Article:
Milford Physio Massage

Benefits of Massage Therapy

There is clear scientific evidence to support the physical and psychological benefits of massage. These include:

  • Increased blood and lymph circulation
  • Reduces muscle tension and muscle-related pain to enhance function, reduce nerve irritation and pain. Massage helps reset the sensors which monitor the muscle contraction and length of the body, reminding them to relax and release muscle tension.
  • Speeds recovery of muscles from exercise
  • Frees up connective tissue layers for increased mobility and circulation, allowing postural corrections
  • Improves lung functioning by relaxing over tight muscles associated with breathing
  • Can improve immune function and encourage energy flow in the body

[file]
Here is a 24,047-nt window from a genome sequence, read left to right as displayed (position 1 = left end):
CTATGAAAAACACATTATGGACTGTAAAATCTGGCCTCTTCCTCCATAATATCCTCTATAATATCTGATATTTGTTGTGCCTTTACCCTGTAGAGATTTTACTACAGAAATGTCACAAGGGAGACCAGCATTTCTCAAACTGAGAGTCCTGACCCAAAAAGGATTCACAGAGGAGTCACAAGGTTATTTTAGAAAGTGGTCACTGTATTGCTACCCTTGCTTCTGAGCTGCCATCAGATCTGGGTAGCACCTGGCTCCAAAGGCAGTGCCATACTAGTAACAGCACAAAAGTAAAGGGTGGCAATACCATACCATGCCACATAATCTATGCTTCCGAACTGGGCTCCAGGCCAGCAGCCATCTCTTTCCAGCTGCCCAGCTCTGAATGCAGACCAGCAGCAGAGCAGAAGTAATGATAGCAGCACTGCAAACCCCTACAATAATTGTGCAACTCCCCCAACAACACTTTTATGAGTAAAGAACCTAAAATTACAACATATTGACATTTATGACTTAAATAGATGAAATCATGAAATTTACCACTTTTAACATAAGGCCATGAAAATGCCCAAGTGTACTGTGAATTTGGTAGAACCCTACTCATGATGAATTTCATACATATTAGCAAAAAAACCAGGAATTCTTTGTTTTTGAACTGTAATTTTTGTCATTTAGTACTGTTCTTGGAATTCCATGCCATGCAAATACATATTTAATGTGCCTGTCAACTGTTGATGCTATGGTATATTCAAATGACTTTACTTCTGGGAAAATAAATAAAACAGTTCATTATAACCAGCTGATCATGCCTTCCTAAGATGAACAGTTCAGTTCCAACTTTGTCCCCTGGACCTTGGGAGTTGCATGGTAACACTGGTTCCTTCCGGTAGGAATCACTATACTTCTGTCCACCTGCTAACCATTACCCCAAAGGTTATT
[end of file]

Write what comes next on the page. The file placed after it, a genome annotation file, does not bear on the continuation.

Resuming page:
• Hormonal and chemical substances are released by the brain during massage which help regulate mood, give feelings of pleasure and satisfaction, decrease pain (natural painkillers called endorphins), regulate sleep, relieve fatigue, generate feelings of well being and bonding, reduces stress hormones, and promote functioning of the “rest and repair” modality of the nervous system.

Types of massage therapy available

  • Therapeutic/Remedial Massage

Remedial massage is used to address specific soft tissue (muscle,tendons and ligaments) injuries and dysfunctions in the body and can be a very effective way of influencing the structure and functioning of the body. Thorough client history and assessment is done to determine what is going on and what needs to be addressed and leads to the development of an individualised treatment plan. A variety of techniques are then applied to bring about a positive change to the soft tissues indicated in the assessment or client history from another health professional. Remedial massage can be used to help manage and treat a range of musculokeletal conditions, postural dysfunction and injury rehabilitation. The therapist must be qualified at least in Remedial and Therapeutic Massage (RMT)